Posted on November 9, 2010 by Pious Antic
This is a cross-post from my personal blog.
The Hebrew word tiyul has no exact translation in English. A tiyul could be a long walk in a city park, a week-long guided bus tour of Israel, or a multi-week backing trip through South America.
Last week, I went on Pardes’ annual tiyul to the Negev region of Southern Israel. We spent three days hiking through various desert nahals. As our guides, Dan and Jamie told us more than once, the English word for nahal is “wadi”, which is actually Arabic (having heard this line multiple times from different guides on different tiyulim, I’m begining to wonder if it’s part of the required curriculum in the Israeli tour guide licensing course).
Between my guides, personal observation and Wikipedia, I’ve learned that a wadi is a dry riverbed, or a valley or canyon formed by intermittent water flow, the Middle-Eastern equivalent of the North American arroyo. Did I mention how much Southern Israel looks like the American Southwest?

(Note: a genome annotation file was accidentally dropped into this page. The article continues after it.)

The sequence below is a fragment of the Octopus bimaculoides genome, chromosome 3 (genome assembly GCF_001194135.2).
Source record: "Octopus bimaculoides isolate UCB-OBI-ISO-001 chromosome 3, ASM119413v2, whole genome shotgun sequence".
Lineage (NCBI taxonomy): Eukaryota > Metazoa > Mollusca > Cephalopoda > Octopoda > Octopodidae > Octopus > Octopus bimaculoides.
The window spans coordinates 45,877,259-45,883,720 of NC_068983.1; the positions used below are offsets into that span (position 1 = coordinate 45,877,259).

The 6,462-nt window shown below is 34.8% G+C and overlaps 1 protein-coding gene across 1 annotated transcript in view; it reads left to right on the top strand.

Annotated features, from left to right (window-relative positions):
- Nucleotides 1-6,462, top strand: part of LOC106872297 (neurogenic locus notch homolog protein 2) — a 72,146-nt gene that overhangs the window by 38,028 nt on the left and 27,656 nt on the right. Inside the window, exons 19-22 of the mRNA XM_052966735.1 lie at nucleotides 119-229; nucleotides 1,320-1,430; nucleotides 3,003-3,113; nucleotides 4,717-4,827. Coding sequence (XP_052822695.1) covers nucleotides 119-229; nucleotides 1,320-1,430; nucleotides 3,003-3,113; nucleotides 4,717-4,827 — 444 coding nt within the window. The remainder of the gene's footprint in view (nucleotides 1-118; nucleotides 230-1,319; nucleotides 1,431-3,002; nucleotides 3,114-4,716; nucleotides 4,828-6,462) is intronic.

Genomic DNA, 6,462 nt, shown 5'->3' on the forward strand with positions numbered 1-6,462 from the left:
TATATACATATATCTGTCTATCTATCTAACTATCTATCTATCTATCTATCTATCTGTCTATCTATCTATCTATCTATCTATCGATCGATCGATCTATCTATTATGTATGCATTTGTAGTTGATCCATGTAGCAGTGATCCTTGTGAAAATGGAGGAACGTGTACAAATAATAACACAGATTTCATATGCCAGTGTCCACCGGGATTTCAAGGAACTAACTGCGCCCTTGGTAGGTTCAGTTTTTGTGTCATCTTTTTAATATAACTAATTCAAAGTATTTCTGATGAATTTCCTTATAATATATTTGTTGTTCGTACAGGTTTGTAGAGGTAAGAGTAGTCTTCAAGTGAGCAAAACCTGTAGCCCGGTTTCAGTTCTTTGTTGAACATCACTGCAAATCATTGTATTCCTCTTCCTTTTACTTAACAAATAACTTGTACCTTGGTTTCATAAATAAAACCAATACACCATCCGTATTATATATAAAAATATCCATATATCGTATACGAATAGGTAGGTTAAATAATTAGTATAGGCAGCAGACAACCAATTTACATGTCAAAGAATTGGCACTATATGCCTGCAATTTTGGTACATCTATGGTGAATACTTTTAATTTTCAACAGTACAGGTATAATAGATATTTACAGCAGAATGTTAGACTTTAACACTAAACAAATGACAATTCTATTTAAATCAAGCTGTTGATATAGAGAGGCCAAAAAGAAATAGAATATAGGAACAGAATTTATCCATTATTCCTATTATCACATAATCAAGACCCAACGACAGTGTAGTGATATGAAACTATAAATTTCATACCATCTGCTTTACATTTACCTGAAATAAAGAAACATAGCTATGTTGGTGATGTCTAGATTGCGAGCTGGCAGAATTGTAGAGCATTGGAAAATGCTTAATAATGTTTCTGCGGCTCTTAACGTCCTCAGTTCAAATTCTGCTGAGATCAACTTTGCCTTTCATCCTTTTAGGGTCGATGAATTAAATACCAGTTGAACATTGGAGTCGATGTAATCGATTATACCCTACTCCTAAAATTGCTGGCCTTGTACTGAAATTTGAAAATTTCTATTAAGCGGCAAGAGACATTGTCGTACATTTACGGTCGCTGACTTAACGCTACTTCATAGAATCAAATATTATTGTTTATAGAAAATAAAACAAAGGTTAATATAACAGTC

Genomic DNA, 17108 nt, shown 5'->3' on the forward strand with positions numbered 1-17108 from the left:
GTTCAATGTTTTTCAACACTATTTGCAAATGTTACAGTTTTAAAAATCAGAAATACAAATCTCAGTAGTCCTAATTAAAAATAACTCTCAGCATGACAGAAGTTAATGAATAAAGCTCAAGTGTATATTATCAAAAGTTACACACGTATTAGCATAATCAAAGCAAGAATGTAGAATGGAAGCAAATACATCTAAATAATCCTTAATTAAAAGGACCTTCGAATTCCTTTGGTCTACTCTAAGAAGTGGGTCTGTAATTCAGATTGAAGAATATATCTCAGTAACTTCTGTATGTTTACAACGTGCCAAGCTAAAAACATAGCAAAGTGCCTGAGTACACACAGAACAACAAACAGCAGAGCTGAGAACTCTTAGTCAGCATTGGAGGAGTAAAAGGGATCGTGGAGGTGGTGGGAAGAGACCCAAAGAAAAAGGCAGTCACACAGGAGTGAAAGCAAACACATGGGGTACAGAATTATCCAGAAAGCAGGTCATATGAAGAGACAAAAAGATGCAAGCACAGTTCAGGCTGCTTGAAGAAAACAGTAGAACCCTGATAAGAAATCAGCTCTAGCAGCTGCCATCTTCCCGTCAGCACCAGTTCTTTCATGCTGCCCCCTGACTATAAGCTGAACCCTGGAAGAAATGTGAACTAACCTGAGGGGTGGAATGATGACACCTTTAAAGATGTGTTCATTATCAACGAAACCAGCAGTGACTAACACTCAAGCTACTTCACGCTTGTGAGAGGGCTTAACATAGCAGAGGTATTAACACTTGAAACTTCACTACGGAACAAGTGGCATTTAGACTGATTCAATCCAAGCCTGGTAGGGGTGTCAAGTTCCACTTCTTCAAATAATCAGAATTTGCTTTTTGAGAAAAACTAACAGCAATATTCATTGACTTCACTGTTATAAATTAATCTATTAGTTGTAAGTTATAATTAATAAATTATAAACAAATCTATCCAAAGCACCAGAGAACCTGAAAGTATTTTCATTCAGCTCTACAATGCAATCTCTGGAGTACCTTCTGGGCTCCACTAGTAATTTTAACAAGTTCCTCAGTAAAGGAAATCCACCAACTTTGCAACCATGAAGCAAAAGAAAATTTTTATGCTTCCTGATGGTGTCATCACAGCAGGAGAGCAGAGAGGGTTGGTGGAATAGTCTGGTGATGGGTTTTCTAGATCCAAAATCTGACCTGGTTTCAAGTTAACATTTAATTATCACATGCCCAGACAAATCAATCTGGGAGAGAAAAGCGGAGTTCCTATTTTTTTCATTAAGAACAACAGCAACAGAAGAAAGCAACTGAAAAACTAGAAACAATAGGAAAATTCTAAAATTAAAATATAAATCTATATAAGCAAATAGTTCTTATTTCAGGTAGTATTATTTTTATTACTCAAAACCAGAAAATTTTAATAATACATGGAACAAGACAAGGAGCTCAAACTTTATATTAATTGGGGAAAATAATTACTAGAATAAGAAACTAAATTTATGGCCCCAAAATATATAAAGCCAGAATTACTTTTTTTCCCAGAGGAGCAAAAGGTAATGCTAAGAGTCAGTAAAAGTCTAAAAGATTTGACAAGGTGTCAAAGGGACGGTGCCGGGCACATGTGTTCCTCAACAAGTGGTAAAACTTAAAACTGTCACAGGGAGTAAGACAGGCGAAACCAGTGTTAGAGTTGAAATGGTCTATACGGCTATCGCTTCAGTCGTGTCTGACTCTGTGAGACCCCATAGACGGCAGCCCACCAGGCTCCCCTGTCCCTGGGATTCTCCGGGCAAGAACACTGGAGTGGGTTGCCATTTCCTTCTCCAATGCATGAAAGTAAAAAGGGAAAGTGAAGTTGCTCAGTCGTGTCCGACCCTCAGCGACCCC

The other fun geography fact I learned on this trip is that geologically speaking, Israel is in Africa. The Syrian-Africa rift, which divides the African plate from the Arabian plate, runs on along the Jordan river valley. Israel lies on the Western side of that valley, placing it solidly on the continent of Africa.
We stayed at Boaz Oz’s bedouin-themed hostel in the moshav of Ein Hatzevah, where the ruggedness of sleeping on on the floor of a big common room contrasts with luxury amenities like a jacuzzi, big pots of hot turkish coffee and bedouin tea, and baskets of dried dates available for guests to eat ad libidum, creating a memorable experience of desert hospitality.
Aside from the hospitality, and hikes with gorgeous views, the highlight of the trip was our visit to a family of Danish Christians living illegally in the desert in antique circus caravans without access to municipal water or electricity, while they wait for the messiah to come over the mountains of Moab (a.k.a. Jordan). In the meantime, the father of the family has written a musical about Masada, which is now performed annually at the archeological park. I couldn’t find any images of the musical on the internet (although I found plenty of images of a RIVAL Masada musical), but here’s a view of Masada itself, as seen from the ruins of a Roman fortification dating back to the famous siege, which we hiked to on the last day of the tiyul.
If the whole situation with the Danish Christians wasn’t surreal enough, their nearest neighbors, just a few yards down the road, run a crocodile farm, where hundreds of the animals are raised for skin and meat.